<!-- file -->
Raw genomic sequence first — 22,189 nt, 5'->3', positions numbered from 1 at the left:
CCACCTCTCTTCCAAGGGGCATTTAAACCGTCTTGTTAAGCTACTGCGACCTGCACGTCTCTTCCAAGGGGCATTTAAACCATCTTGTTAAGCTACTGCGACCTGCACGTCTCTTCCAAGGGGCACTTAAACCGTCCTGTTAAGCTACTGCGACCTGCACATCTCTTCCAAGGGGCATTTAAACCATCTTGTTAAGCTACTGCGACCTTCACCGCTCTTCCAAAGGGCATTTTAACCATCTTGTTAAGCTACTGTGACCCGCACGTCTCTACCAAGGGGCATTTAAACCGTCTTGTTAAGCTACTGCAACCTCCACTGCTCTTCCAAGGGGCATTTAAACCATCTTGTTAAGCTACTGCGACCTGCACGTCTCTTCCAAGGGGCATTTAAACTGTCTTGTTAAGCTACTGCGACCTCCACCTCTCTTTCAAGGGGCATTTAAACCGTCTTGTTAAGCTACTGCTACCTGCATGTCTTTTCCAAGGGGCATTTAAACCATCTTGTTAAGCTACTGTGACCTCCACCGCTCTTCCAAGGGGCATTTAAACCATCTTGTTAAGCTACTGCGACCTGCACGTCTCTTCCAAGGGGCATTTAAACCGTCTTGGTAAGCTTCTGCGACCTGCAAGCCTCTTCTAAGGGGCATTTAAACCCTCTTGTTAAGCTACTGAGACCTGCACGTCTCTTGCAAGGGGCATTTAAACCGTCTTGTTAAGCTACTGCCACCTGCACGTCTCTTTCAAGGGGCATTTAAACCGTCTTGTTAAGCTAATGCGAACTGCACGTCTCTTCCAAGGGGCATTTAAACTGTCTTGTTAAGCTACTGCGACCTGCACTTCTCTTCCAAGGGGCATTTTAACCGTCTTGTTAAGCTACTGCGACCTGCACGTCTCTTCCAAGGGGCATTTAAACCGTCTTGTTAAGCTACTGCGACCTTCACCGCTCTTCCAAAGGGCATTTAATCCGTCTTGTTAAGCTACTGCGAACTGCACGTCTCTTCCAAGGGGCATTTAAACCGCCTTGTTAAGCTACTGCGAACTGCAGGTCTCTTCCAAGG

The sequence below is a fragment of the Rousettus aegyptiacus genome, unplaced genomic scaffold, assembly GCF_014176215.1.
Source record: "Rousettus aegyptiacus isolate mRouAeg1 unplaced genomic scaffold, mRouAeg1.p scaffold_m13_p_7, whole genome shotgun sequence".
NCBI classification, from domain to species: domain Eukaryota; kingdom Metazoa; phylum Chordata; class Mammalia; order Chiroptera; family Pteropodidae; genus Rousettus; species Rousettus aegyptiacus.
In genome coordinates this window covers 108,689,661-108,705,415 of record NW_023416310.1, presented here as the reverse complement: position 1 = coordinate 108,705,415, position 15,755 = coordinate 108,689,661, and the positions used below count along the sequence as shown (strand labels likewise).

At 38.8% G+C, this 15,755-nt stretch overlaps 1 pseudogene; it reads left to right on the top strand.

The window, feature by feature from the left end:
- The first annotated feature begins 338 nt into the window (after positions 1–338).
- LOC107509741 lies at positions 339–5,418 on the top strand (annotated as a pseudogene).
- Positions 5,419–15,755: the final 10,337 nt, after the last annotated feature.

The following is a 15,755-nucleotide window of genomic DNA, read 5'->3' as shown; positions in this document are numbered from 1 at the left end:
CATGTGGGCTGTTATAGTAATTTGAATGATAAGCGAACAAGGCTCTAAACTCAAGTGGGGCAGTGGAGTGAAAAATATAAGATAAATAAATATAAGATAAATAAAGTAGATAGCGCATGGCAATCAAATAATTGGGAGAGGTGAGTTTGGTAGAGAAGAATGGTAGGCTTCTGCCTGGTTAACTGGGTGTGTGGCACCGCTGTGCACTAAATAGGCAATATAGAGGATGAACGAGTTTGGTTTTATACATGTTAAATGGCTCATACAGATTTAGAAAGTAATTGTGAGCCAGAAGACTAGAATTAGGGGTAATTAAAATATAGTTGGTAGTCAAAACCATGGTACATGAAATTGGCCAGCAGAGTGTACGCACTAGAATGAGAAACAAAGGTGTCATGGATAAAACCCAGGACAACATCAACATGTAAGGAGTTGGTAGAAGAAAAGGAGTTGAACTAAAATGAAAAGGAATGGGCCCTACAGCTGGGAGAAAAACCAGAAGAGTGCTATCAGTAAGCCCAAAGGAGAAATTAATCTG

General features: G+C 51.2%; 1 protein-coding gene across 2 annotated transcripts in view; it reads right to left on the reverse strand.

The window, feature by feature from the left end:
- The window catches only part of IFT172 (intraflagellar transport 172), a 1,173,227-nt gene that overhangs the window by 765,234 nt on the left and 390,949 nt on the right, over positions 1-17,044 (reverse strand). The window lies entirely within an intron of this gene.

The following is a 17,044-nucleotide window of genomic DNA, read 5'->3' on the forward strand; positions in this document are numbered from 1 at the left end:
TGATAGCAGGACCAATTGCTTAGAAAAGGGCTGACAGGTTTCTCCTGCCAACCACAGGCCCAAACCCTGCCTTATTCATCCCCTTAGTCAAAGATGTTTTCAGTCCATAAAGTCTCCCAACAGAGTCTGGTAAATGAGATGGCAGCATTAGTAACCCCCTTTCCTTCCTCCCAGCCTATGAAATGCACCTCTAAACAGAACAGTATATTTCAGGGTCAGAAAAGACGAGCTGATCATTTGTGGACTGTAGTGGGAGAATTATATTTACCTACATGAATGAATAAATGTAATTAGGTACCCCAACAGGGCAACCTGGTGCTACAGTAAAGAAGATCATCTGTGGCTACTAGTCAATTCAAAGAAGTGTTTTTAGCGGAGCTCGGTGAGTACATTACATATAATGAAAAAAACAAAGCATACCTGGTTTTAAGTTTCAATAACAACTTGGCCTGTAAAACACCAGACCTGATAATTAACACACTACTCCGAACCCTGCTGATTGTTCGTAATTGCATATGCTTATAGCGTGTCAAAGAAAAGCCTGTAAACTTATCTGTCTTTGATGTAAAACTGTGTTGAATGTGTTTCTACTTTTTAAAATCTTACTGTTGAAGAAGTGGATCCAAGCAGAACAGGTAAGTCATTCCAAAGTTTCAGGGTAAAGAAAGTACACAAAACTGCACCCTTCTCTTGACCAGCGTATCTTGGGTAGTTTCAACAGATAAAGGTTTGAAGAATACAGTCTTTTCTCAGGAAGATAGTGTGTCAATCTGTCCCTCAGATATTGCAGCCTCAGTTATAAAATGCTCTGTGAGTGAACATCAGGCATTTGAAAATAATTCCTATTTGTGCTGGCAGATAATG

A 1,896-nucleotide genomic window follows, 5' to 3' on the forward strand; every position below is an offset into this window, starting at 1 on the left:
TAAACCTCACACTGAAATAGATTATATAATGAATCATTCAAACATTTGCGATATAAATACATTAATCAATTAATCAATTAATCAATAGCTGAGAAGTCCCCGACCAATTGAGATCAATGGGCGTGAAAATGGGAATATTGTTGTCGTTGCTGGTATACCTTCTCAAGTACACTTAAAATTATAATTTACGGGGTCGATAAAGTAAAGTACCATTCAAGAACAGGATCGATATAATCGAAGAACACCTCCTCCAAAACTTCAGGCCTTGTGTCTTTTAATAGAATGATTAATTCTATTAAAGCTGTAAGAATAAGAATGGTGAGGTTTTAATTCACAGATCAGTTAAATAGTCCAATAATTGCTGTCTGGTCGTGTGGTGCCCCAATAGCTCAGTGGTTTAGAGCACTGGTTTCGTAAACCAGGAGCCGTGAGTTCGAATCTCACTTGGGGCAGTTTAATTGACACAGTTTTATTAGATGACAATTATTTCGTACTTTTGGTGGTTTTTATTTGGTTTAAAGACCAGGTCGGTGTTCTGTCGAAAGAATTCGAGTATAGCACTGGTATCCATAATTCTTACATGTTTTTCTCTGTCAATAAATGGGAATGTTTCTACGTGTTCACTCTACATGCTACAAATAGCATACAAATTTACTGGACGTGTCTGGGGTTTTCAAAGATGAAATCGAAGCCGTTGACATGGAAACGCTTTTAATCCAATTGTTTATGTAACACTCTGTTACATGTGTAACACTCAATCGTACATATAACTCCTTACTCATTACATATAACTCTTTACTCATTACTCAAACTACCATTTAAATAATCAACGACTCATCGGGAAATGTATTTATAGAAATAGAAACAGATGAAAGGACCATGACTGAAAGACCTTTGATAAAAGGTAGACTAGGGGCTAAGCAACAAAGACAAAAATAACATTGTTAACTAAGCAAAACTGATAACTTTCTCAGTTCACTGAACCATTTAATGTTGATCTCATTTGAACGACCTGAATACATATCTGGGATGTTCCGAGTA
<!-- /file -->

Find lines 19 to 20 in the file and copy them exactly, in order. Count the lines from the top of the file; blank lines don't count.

A 1,896-nucleotide genomic window follows, 5' to 3' on the forward strand; every position below is an offset into this window, starting at 1 on the left:
TAAACCTCACACTGAAATAGATTATATAATGAATCATTCAAACATTTGCGATATAAATACATTAATCAATTAATCAATTAATCAATAGCTGAGAAGTCCCCGACCAATTGAGATCAATGGGCGTGAAAATGGGAATATTGTTGTCGTTGCTGGTATACCTTCTCAAGTACACTTAAAATTATAATTTACGGGGTCGATAAAGTAAAGTACCATTCAAGAACAGGATCGATATAATCGAAGAACACCTCCTCCAAAACTTCAGGCCTTGTGTCTTTTAATAGAATGATTAATTCTATTAAAGCTGTAAGAATAAGAATGGTGAGGTTTTAATTCACAGATCAGTTAAATAGTCCAATAATTGCTGTCTGGTCGTGTGGTGCCCCAATAGCTCAGTGGTTTAGAGCACTGGTTTCGTAAACCAGGAGCCGTGAGTTCGAATCTCACTTGGGGCAGTTTAATTGACACAGTTTTATTAGATGACAATTATTTCGTACTTTTGGTGGTTTTTATTTGGTTTAAAGACCAGGTCGGTGTTCTGTCGAAAGAATTCGAGTATAGCACTGGTATCCATAATTCTTACATGTTTTTCTCTGTCAATAAATGGGAATGTTTCTACGTGTTCACTCTACATGCTACAAATAGCATACAAATTTACTGGACGTGTCTGGGGTTTTCAAAGATGAAATCGAAGCCGTTGACATGGAAACGCTTTTAATCCAATTGTTTATGTAACACTCTGTTACATGTGTAACACTCAATCGTACATATAACTCCTTACTCATTACATATAACTCTTTACTCATTACTCAAACTACCATTTAAATAATCAACGACTCATCGGGAAATGTATTTATAGAAATAGAAACAGATGAAAGGACCATGACTGAAAGACCTTTGATAAAAGGTAGACTAGGGGCTAAGCAACAAAGACAAAAATAACATTGTTAACTAAGCAAAACTGATAACTTTCTCAGTTCACTGAACCATTTAATGTTGATCTCATTTGAACGACCTGAATACATATCTGGGATGTTCCGAGTA